I ended my last column with the phrase: “Optimism pays dividends.”
I keep this phrase posted on my workstation. It is a constant reminder that optimism is one of the greatest skills we can possess as petroleum geologists. Optimism toward our future, our prospects, our companies and ourselves is a key to success in our careers as professional geologists.
I did not always adhere to this philosophy. I learned to be an optimist through difficult times and unexpected opportunities.
I remember the first time I was laid off, I felt terrible. But, I soon realized that I was still a geologist and that I had to keep working at being a geologist. Geology was my chosen profession and I had a passion to become a better geologist. I joined a petroleum log library, started calling companies, following leads and soon found consulting work. Somehow, I knew that the best days of my career were ahead of me.
This is the reason I am an active member of the AAPG and the Division of Professional Affairs. Through the AAPG and DPA, I continue to develop contacts, learn new skills and prepare for the next opportunity ahead.
You see, optimism continues to pay dividends and the best years are still ahead.
Due to the cyclical nature of our industry and commodity prices, opportunities disappear and develop every day. Being optimistic means expecting these opportunities and being ready to seize upon them when they develop. You must keep up to date with new technologies and keep your skills fresh.
A great avenue for doing so and for raising your stature in our profession is to seek DPA certification in petroleum geology, geophysics or coal geology. We hope to add environmental geology to this list soon. DPA peer certification tells other geologists and potential employers that you care about your career and reputation among your peers. If you do not meet the years of experience required for certification, I hope you will consider provisional membership with the DPA. This is a great way to get started with the DPA. If you are interested in learning more about the DPA or certification, the place to start is our website: www.AAPG.org/Divisions/DPA.
Upcoming DPA Events
In the interest of keeping those skills fresh and being ready for opportunities, the DPA has a number of events slated for the months to come:
The DPA Playmakers “Moneymakers” Business Forum will be held April 4 at the Renaissance Hotel and the Cox Convention Center and the neighboring Renaissance Hotel in Oklahoma City, Okla. It will be co-chaired by Joel Alberts and Jason Hamilton.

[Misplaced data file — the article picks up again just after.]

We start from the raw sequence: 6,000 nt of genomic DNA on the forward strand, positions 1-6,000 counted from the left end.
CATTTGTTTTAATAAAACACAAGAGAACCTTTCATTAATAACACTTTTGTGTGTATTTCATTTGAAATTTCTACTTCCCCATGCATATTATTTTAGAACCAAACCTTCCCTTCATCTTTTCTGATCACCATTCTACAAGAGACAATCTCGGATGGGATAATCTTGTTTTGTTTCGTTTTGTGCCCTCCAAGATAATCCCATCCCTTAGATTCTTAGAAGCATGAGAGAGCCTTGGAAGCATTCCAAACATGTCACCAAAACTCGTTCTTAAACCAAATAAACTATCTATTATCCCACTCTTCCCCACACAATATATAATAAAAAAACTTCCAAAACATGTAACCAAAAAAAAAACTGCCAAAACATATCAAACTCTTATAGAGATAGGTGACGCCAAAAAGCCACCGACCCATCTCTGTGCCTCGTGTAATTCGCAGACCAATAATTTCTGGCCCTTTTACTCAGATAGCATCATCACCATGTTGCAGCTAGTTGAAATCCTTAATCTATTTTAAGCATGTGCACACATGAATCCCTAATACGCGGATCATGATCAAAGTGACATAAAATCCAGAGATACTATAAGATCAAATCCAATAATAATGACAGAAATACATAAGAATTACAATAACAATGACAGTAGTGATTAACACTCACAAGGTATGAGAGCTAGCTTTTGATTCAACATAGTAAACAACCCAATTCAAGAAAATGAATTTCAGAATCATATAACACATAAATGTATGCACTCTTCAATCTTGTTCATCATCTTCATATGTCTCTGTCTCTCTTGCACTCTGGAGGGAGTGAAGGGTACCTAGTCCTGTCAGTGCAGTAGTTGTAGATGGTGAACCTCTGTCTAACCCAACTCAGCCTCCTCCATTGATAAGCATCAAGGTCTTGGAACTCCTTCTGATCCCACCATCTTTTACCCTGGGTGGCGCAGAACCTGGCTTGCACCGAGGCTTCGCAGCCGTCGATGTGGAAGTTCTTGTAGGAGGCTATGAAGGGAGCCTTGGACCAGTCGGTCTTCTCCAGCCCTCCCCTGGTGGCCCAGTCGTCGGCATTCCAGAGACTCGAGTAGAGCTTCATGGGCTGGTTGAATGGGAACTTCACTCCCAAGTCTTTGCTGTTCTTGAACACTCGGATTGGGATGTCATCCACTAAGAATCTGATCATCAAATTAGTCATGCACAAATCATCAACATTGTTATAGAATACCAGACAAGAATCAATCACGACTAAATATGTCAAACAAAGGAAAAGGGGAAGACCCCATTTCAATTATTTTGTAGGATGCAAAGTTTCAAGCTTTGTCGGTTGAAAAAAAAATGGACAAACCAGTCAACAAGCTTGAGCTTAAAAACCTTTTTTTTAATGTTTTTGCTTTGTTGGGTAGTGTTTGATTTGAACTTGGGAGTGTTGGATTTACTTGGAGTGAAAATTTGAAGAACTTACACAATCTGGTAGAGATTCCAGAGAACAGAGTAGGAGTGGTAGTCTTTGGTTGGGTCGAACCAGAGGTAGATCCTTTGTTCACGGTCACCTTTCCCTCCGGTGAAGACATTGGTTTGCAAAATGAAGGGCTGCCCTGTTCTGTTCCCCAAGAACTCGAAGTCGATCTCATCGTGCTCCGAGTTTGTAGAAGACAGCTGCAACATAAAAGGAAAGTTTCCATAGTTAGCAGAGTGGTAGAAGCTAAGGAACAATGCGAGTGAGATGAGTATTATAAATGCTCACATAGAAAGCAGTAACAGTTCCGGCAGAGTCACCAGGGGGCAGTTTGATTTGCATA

Past AAPG President Charles Sternbach developed and implemented the first Playmakers Forum several years ago. He developed the idea to discuss new and developing plays and to encourage networking.
This installment of Playmakers will be different, because the focus will be the business of oil and gas. There are many ways for geoscientists to succeed in the oil and gas industry, but it’s often not easy to get started or to know what questions to ask. This Playmakers Forum will try to answer these questions. The event is called “Moneymaker Playmaker,” and this one-day meeting will feature talks by geologists who will share their history of successes and failures, new emerging trends, and a “guided tour” to private equity.
For more information and to register go to www.AAPG.org/career/training/in-person/forums.
The 10th Anniversary Edition Discovery Thinking Forum will be held on Monday, May 20 at the 2019 AAPG Annual Convention and Exhibition in San Antonio, Texas.
The Discovery Thinking Forum was also created by Charles Sternbach. This year’s theme is “Pioneering Discoveries Driving Prosperity.” Topics to be discussed are ExxonMobil Guyana exploration and discovery; discovery of oil in Belize after 50 dry holes; Permian Basin Wolfberry and Wolfbone: discovery of world class resources in a mature basin and new insights; and discovery to commerciality of the unconventional Vaca Muerta Shale play in the Neuquén Basin, Argentina.
The annual DPA Luncheon will be held Tuesday, May 21, also at the 2019 AAPG ACE.
Our featured speaker for the DPA Luncheon is past DPA President Deborah Sacrey, who has also held many other offices in AAPG. Deborah is a great example to all geologists that you can thrive in good and bad times. I believe her greatest qualities are her optimism and belief in herself. The title of her talk is “Re-inventing Yourself to Stay Relevant in an Ever-Changing Geoscience Technical Climate.”
There are also several other sessions at ACE that will be of interest to DPA members, including Session 2, “Deals and Investments Decisions,” which is co-sponsored by the DPA. Session 1: “Opportunity Valuation” and Session 3: “Financing” alre also highly recommended.
This is my last column as DPA president. I want to thank the DPA officers and committee chairs for their work and dedication to their profession. I also want to thank our headquarters staff, especially Vicki Beighle, Diane Keim and Karin Alyea for their support to the DPA and the AAPG.